crystal lake3

“Pain insists on being attended to.”
~C.S. Lewis

Symptoms of depression include:
Feelings of helplessness and hopelessness. A bleak outlook—nothing will ever get better and there’s nothing you can do to improve your situation.
Loss of interest in daily activities. You don’t care anymore about former hobbies, pastimes, social activities, or sex. You’ve lost your ability to feel joy and pleasure.
Appetite or weight changes. Significant weight loss or weight gain—a change of more than 5% of body weight in a month.
Sleep changes. Either insomnia, especially waking in the early hours of the morning, or oversleeping.
Anger or irritability. Feeling agitated, restless, or even violent. Your tolerance level is low, your temper short, and everything and everyone gets on your nerves.
Loss of energy. Feeling fatigued, sluggish, and physically drained. Your whole body may feel heavy, and even small tasks are exhausting or take longer to complete.
Self-loathing. Strong feelings of worthlessness or guilt. You harshly criticize yourself for perceived faults and mistakes.
Reckless behavior. You engage in escapist behavior such as substance abuse, compulsive gambling, reckless driving, or dangerous sports.
Concentration problems. Trouble focusing, making decisions, or remembering things.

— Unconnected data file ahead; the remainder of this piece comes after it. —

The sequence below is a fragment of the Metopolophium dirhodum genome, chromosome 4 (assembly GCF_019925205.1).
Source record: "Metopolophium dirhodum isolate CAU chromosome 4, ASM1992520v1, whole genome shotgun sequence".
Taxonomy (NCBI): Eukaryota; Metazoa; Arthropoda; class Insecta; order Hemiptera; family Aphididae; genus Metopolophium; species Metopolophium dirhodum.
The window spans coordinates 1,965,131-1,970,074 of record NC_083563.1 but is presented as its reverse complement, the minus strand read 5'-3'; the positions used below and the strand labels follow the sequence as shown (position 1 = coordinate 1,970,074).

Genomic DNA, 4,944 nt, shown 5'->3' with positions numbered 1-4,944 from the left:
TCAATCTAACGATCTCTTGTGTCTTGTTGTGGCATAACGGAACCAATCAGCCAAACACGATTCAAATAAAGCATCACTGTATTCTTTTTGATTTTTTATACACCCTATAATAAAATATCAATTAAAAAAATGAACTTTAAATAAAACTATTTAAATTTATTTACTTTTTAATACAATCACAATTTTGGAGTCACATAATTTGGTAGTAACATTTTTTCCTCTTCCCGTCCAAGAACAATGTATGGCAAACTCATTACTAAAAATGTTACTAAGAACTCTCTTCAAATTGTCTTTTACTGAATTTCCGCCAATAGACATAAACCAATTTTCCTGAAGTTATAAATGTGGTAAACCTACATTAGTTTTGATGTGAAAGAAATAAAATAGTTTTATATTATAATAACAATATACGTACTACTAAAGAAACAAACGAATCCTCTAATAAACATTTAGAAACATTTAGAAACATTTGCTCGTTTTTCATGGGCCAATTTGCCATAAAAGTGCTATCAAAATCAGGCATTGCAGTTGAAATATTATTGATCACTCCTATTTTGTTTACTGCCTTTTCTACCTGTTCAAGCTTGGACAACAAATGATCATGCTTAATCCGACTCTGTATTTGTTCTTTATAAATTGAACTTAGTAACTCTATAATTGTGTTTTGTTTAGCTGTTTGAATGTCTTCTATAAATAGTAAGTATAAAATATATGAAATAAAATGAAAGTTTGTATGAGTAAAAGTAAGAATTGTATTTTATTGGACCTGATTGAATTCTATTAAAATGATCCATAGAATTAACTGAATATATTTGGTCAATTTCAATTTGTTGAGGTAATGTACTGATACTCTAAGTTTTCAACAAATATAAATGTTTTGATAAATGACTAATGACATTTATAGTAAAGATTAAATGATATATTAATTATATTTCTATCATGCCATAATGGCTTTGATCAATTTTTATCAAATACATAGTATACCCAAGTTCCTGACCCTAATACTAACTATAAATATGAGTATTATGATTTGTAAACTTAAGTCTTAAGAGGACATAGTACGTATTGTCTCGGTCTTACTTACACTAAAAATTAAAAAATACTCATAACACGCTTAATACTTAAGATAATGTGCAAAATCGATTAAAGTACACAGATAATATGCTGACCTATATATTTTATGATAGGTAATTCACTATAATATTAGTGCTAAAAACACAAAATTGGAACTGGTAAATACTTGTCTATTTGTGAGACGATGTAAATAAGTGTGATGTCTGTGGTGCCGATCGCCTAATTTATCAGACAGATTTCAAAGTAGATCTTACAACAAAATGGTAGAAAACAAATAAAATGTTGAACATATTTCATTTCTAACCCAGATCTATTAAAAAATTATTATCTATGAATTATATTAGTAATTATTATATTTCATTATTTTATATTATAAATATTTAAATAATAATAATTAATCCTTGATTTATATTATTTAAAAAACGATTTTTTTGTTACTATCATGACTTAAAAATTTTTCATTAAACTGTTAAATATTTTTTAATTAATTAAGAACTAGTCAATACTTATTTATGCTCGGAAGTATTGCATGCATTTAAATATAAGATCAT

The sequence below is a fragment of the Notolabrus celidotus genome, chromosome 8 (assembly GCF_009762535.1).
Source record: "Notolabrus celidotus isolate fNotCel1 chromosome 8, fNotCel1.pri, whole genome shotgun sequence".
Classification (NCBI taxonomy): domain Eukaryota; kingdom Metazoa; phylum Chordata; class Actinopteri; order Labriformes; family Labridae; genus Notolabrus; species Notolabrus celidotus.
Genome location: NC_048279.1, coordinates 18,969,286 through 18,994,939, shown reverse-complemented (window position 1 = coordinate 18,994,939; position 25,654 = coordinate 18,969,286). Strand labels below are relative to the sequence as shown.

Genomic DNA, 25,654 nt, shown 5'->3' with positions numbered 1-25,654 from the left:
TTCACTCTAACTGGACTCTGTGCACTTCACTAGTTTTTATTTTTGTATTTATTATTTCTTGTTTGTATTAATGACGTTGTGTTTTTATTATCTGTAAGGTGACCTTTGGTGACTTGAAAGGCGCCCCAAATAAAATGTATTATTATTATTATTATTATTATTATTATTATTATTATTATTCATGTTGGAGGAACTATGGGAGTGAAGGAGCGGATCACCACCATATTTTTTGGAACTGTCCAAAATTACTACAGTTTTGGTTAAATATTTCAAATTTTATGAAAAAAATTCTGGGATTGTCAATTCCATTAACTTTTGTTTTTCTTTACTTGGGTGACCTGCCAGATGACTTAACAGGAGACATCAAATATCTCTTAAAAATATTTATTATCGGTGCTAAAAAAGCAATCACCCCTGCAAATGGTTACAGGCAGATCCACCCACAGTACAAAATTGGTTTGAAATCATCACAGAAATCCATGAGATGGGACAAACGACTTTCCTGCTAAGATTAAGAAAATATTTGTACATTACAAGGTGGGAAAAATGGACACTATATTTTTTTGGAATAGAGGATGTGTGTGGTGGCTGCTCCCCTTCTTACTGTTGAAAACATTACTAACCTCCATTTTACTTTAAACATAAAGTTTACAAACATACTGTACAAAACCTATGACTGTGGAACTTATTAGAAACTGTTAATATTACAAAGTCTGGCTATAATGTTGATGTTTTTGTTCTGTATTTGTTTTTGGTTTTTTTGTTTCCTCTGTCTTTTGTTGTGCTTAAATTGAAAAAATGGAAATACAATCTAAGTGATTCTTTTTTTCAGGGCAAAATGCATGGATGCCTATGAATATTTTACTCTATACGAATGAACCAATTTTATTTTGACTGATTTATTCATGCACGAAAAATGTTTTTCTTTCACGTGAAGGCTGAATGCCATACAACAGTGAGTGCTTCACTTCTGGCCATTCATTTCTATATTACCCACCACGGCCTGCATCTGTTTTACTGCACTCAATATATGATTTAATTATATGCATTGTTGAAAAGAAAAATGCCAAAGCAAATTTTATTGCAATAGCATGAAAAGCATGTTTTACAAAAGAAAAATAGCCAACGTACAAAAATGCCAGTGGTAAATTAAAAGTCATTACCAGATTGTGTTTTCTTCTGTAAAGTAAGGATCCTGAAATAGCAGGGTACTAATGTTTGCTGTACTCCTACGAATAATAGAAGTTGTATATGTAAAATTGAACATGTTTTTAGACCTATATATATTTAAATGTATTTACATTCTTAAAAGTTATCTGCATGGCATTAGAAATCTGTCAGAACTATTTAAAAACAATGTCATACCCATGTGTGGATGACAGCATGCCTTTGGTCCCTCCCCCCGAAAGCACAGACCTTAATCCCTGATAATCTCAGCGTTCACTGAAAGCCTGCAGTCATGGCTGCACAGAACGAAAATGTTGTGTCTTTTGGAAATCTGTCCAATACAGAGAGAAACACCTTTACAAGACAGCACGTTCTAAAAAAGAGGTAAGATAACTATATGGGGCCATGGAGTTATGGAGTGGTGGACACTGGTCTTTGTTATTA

Unexplained aches and pains. An increase in physical complaints such as headaches, back pain, aching muscles, and stomach pain.


Springs Wellness Colorado Springs

Become aware of recurrent beliefs contributing to anxiety, depression, and traumatic stress.

Examples include:

I am a bad person
I don’t deserve love
I am worthless
I am shameful
I am not lovable
I am not good enough
I am permanently damaged
I am ugly
I am not smart enough
I am insignificant
I am a disappointment
I deserve to die
I deserve to be miserable
I don’t belong
I did something wrong
I should have done something

I cannot trust myself
I cannot be trusted
I cannot trust anyone
I cannot protect myself
I am in danger
It is not okay to feel/show emotion
I cannot stand up for myself
I cannot let it out

I am not in control
I am powerless/helpless
I am weak
I cannot get what I want
I am a failure/will fail
I cannot succeed
I have to be perfect
I have to please everyone

Depression can be maintained by belief, and by emotion suppressed.

Addictions, hard and soft, can give us temporary reliefs from the pain. They soothe and distract.

There can be overlap with depression and grief. Become aware of the stages of grief, including shock/denial, anger, bargaining, depression, and acceptance.

Grief is nonlinear. We can loop back into anger or sadness, even after seemingly coming to terms with a loss.

Guilt, a belief, a judgement against oneself, can also be part of grief.

We lose many things as we go through life, including people, pets, belongings, jobs, homes, and beliefs.

Acceptance, not approval of, but acknowledgment of what is, and allowing the sadness, is a big part of recovery.


“You see everything is about belief, whatever we believe rules our existence, rules our life.” ~ Don Miguel Ruiz

“Perhaps ultimately, spiritual simply means experiencing wholeness and interconnectedness directly, a seeing that individuality and the totality are interwoven, that nothing is separate or extraneous. If you see in this way, then everything becomes spiritual in its deepest sense.” – Jon Kabat-Zinn
The Biology of Belief 10th Anniversary Edition: Unleashing the Power of Consciousness, Matter & Miracles